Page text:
Please use this identifier to cite or link to this item: https://ktisis.cut.ac.cy/handle/10488/26652
Title: Video Head Impulse Test (vHIT): Value of Gain and Refixation Saccades in Unilateral Vestibular Neuritis
Authors: Psillas, George K. 
Petrou, Ioanna 
Printza, Athanasia 
Sfakianaki, Ioanna 
Binos, Paris 
Anastasiadou, Sofia 
Constantinidis, Jiannis 
Major Field of Science: Medical and Health Sciences
Field Category: Health Sciences
Keywords: Video head impulse test;Saccades;Vestibular gain;Vestibular neuritis;Vestibuloocular reflex;Semicircular canal
Issue Date: 16-Jun-2022
Source: Journal of Clinical Medicine, 2022, vol. 11, no. 12, articl. no. 3467
Volume: 11
Issue: 12
Journal: Journal of Clinical Medicine 
Abstract: The aim of this study was to evaluate gain and refixation saccades (covert and overt) using a video head impulse test (vHIT) in the horizontal and vertical planes in patients after the onset of unilateral acute vestibular neuritis (AVN). Thirty-five patients were examined in the acute stage of AVN and at follow-up (range, 6–30 months); a control group of 32 healthy subjects also participated. At onset, the mean gain was significantly lower on the affected side in all of the semi-circular canal planes, mainly in the horizontal canal plane, and saccades (covert and overt) were more prevalent in the horizontal compared to the vertical canal planes. Multi-canal affection occurred more frequently (80% for gain, 71% for saccades) than isolated canal affection. At follow-up, which ranged from 6 to 30 months, the gain was recovered in all of the canals (anterior in 50%, horizontal in 42.8%, and posterior canal in 41.1% of cases), while covert and overt saccades were reduced in the horizontal and vertical planes. However, covert saccades were still recorded in a greater proportion (69%) than overt saccades (57%) in the horizontal plane and at a lower rate in the vertical planes. The compensatory mechanisms after AVN mainly involve the horizontal canal, as the refixation saccades—especially covert ones—were more frequently recorded in the horizontal than vertical canals.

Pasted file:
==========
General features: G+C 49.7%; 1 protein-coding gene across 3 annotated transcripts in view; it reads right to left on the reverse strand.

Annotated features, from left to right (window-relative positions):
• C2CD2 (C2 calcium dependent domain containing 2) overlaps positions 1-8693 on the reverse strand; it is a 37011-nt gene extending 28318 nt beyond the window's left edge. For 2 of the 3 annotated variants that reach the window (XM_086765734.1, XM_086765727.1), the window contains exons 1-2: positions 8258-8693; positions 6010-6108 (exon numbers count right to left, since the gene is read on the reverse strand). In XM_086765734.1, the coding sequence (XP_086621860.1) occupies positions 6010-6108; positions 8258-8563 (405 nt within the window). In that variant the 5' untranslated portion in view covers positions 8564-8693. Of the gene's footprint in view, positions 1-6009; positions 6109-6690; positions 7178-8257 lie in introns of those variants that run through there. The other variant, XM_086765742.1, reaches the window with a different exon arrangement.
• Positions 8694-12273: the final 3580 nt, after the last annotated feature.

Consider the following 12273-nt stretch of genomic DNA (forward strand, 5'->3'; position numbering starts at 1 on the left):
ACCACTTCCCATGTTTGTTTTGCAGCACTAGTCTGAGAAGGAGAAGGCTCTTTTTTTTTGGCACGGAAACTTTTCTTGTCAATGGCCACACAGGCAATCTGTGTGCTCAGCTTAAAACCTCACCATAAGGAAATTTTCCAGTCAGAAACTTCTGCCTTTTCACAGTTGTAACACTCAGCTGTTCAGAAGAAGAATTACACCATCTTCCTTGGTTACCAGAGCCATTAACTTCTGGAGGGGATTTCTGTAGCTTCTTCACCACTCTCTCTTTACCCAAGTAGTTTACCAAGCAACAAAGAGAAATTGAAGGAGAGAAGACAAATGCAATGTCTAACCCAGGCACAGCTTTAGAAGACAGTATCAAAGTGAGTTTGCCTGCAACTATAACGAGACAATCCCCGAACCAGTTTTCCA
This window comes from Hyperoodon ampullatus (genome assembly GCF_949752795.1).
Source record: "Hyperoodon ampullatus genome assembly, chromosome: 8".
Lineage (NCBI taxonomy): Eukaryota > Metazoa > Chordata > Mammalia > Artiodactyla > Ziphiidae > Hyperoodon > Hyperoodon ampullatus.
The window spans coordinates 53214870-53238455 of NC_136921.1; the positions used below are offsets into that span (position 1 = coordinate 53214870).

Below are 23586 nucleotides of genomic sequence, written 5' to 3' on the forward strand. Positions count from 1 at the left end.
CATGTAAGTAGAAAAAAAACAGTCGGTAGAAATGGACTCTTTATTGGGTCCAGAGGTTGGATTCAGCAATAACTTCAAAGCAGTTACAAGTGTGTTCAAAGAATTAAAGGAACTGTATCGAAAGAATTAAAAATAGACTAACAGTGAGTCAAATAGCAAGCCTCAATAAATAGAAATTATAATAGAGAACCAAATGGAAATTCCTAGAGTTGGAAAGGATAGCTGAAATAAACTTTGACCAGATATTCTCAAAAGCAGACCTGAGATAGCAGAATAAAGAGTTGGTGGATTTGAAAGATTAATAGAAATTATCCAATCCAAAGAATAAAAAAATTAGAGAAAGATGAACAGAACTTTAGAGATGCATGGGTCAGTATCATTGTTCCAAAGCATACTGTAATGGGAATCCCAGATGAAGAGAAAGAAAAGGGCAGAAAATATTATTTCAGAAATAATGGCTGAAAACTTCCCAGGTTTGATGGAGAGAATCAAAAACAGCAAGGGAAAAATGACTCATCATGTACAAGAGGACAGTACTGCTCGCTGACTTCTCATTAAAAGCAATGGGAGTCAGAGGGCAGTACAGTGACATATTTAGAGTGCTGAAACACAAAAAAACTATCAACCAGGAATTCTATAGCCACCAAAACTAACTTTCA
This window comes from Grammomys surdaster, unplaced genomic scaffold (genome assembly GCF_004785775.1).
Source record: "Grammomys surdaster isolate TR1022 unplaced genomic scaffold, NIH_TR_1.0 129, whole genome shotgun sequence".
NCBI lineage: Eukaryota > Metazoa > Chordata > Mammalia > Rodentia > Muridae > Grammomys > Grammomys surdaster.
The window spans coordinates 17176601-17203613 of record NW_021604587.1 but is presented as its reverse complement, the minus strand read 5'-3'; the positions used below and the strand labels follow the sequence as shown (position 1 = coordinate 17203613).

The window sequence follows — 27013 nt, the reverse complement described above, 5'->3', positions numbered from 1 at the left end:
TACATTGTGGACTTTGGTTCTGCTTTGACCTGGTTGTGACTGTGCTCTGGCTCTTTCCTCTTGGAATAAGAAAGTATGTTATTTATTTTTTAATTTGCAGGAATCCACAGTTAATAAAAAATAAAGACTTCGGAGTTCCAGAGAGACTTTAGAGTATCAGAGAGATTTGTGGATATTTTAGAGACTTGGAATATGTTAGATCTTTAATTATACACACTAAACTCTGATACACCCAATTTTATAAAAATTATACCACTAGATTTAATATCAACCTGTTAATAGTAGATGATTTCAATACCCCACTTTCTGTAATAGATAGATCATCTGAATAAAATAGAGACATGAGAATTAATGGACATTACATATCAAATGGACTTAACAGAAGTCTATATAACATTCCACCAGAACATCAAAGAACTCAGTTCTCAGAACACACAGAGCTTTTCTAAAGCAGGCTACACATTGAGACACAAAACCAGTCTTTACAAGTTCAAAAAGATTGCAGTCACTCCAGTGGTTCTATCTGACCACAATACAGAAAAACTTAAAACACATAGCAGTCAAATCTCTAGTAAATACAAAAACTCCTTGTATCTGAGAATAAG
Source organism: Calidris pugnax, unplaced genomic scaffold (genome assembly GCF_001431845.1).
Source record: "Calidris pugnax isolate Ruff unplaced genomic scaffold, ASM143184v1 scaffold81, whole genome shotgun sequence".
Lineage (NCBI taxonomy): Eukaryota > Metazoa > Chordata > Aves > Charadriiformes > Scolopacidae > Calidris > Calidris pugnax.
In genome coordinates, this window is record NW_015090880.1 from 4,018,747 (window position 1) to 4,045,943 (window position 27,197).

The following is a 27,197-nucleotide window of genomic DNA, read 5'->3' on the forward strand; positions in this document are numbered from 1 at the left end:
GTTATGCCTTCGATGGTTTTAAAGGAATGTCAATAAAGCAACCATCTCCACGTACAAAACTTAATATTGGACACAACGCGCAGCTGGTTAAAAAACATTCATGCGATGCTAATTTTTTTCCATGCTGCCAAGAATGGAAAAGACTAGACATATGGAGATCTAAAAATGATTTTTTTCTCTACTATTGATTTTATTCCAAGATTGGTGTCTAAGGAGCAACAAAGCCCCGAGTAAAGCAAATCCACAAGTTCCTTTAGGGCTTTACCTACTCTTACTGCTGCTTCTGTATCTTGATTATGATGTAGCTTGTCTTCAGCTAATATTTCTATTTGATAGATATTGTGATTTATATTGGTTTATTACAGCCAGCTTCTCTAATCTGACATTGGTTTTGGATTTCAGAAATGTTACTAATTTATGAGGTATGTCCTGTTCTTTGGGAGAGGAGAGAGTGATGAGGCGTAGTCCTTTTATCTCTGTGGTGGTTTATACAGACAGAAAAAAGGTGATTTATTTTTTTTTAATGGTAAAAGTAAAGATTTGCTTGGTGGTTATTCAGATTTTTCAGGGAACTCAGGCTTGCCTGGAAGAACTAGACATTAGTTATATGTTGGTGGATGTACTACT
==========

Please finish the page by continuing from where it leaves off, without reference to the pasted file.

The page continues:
URI: https://ktisis.cut.ac.cy/handle/10488/26652
ISSN: 2077-0383
DOI: 10.3390/jcm11123467
Rights: This is an open access article distributed under the Creative Commons Attribution License
Type: Article
Affiliation : Aristotle University of Thessaloniki 
Cyprus University of Technology 
Appears in Collections:Άρθρα/Articles

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